James Perry, comedy scriptwriter. Born: 20 September, 1923, in London. Died: 23 October, 2016, in London, aged 93.
If Jimmy Perry had had more luck as a young actor, one of the most successful and enduring British sitcoms of all time, Dad’s Army, might never have been made. Struggling to find enough acting work in the 1960s, he started sketching out a sitcom based on his own experiences as a teenager in the Home Guard and, before long, it was pulling in audiences of more than 18 million on the BBC.
Perry was born into a comfortable life in west London in 1923. He found many of the other boys at his private schools to be overbearing at times, and his father, an antiques dealer, would take him to the music halls of London for joyful distraction.
It was there that young Perry fell in love with the idea of a life on stage, and even tried his hand at stand-up comedy at the age of 14. He later claimed he was billed as “Jimmy Perry – not very funny but a lot of charm!” He also said that when he had told his father about his desire to become an actor and comedian, the response was: “You stupid boy” – a phrase that would later be levelled at Dad’s Army’s Private Pike, a character based partly on Perry and partly on the other young lads he’d encountered when he joined the Watford Home Guard at the age of 16.
There he was taught by several First World War veterans – personalities who would inspire many of the other characters in the sitcom set in the fictional Walmington-on-Sea. Aged 18, he was called up to the Royal Artillery, and served in India and Burma. While there he got more stage experience – with the Royal Artillery Concert Party – as well as picking up inspiration for what would become another successful sitcom of his, It Ain’t Half Hot Mum.
After the war, he trained at the Royal Academy of Dramatic Art (Rada), and later spoke of an encounter with George Bernard Shaw, who had advised the budding actors that it was crucial for all comedy to be grounded in reality. Perry never forgot that tip.
Also while at Rada, Perry worked as a Butlins Redcoat during the holidays, an experience that would later prove fruitful as he co-wrote the 1980s sitcom, Hi-de-Hi!
In the 1960s, Perry was working with Joan Littlewood’s Theatre Workshop but was frustrated by how little acting work he was getting. In 1967 his agent Ann Callender engineered a meeting between him and her husband, David Croft. Croft was producing a sitcom called Hugh and I, and she thought there might be an opening for Perry.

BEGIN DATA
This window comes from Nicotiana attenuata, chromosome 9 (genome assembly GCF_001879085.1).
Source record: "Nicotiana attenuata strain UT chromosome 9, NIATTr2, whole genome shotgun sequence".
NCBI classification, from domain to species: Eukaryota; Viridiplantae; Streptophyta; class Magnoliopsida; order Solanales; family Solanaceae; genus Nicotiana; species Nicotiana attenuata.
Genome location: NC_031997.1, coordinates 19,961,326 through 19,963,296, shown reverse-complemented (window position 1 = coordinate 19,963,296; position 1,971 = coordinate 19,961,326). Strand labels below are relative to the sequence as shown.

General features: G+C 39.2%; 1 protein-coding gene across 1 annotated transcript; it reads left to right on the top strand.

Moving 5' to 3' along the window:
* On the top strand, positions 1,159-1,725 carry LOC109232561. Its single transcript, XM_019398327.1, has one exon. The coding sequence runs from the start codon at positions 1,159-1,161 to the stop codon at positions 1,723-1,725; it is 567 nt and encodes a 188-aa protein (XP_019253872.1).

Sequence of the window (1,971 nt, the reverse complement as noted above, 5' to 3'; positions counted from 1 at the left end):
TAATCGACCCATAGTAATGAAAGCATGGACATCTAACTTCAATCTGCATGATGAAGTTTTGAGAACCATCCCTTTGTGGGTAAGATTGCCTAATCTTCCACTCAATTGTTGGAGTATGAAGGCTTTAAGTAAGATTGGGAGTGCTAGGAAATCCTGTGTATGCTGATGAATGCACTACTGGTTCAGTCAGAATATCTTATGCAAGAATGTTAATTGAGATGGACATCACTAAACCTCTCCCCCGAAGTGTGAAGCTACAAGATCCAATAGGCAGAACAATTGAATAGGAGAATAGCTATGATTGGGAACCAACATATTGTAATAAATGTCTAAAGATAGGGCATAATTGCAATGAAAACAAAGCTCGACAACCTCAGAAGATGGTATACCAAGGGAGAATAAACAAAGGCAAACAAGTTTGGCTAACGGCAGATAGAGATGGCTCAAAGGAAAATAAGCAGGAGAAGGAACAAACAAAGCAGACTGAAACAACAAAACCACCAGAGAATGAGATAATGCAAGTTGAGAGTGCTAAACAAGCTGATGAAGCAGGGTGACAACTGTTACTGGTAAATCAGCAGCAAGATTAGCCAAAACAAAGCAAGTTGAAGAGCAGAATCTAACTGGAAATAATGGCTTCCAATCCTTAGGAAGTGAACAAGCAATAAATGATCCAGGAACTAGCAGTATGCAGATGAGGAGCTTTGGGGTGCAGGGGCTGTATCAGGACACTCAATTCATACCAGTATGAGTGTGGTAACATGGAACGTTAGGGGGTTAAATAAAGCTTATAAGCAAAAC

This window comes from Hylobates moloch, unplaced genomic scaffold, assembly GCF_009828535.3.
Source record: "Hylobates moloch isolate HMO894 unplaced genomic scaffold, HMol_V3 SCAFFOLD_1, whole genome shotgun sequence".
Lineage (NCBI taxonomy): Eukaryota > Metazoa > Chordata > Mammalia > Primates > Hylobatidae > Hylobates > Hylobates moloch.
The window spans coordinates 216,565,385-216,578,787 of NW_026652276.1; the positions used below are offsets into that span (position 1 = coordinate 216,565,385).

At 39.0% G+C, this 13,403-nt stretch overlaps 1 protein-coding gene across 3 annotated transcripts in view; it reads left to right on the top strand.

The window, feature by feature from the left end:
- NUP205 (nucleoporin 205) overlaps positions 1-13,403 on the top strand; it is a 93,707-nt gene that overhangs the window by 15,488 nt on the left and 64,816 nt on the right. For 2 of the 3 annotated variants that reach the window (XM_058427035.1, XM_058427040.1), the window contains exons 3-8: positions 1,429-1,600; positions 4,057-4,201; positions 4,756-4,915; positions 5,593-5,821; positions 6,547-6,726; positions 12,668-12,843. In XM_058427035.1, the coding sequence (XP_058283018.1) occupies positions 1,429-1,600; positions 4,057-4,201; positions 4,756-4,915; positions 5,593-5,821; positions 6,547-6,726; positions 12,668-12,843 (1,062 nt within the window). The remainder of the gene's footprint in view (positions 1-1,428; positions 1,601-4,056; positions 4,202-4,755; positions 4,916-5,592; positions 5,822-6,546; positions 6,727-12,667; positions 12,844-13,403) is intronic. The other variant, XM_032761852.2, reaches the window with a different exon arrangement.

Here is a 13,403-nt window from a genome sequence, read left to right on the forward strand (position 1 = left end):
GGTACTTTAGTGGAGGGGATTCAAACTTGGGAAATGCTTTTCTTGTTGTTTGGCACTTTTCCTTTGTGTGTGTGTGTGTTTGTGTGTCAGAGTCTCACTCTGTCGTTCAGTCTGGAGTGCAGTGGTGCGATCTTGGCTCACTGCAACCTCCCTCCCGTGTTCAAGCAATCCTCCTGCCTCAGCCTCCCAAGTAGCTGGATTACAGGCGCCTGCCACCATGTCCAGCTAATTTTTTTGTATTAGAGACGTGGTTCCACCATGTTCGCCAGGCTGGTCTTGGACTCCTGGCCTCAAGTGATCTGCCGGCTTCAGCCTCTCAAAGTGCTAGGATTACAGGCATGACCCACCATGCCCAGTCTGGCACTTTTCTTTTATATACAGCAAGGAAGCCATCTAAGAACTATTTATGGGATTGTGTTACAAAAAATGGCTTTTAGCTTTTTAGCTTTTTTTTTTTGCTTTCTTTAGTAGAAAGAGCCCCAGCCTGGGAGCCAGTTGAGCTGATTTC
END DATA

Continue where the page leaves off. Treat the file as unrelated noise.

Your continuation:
Perry told Croft about the Home Guard sitcom he’d been writing and something clicked. Croft then pitched it to the BBC’s head of comedy, Michael Mills, who was worried it might be considered disrespectful to war veterans, but, nevertheless, the project was greenlit. Perry’s original name for the show, The Fighting Tigers, was changed to Dad’s Army, some of the character’s names were changed, and Perry, who had hoped to play the spiv, Private Walker, was gently advised that he would be more useful on the other side of the camera. (He did get a cameo in the sixth episode, Shooting Pains, as entertainer Charlie Cheeseman.)
As he would with nearly all his future sitcom projects, Perry wrote the theme tune, and Who Do You Think You Are Kidding, Mr Hitler? (sung by his music hall hero, Bud Flanagan), won an Ivor Novello award for best TV signature tune in 1971. Dad’s Army ran for 80 episodes over nine years, and a film version came out earlier this year. Perry was at the premiere and gave the movie his blessing.
The sitcom-writing partnership Perry formed with Croft would result in hundreds of hours of prime-time television over the years. Perry always said that the show of which he was most proud was It Ain’t Half Hot Mum, which ran between 1974 and 1981. It was set within the Royal Artillery Concert Party in Burma and India during the final months of the Second World War. Some of the language and costumes would not sit well with more politically and culturally aware audiences these days, but the show is still remembered with much affection.
Hi-de-Hi!, which Perry and Croft penned together, was set in a 1950s holiday camp, and Perry wrote its theme tune, Holiday Rock. It ran from 1980-1988 and won a Bafta in 1984 for best comedy series.
Their next project was You Rang, M’Lord (1988-1993), an Upstairs Downstairs pastiche. This time, it was Croft’s experiences that were drawn upon: his grandfather had been a butler in a big house and had passed on many amusing stories.
Perry had one or two shows that weren’t quite as successful as he had hoped. Room Service in 1970 and High Street Blues in 1989 were both named as contenders for the worst sitcom ever. And in 1969 he wrote a The Gnomes of Dulwich, a sitcom satirising the Common Market. Terry Scott and Hugh Lloyd played concrete garden gnomes threatened by their plastic European counterparts.
For a spell in the 1960s, Perry was actor-manager at the Watford Repertory Theatre, and in the late-1970s presented a BBC series called Turns, about long-forgotten music hall acts. Before he died he had been hoping to develop a script about Ivor Novello.
Perry received an OBE in 1978, and in 2003 he and Croft received a Lifetime Achievement Award at the British Comedy Awards. Croft died in 2011, aged 89.
In 1953 Perry married actor, dancer and choreographer Gilda Neeltje (her sister, Diane Holland played the snooty dance instructor Yvonne Stuart-Hargreaves in Hi-de-Hi!), but in recent years was living with his partner, Mary Husband, who had been a costume designer on many of the biggest comedy shows in the 1970s and 80s. A genial, garrulous man with no shortage of amusing anecdotes, he had beaten cancer three times, as well as having other serious illnesses. He had no children.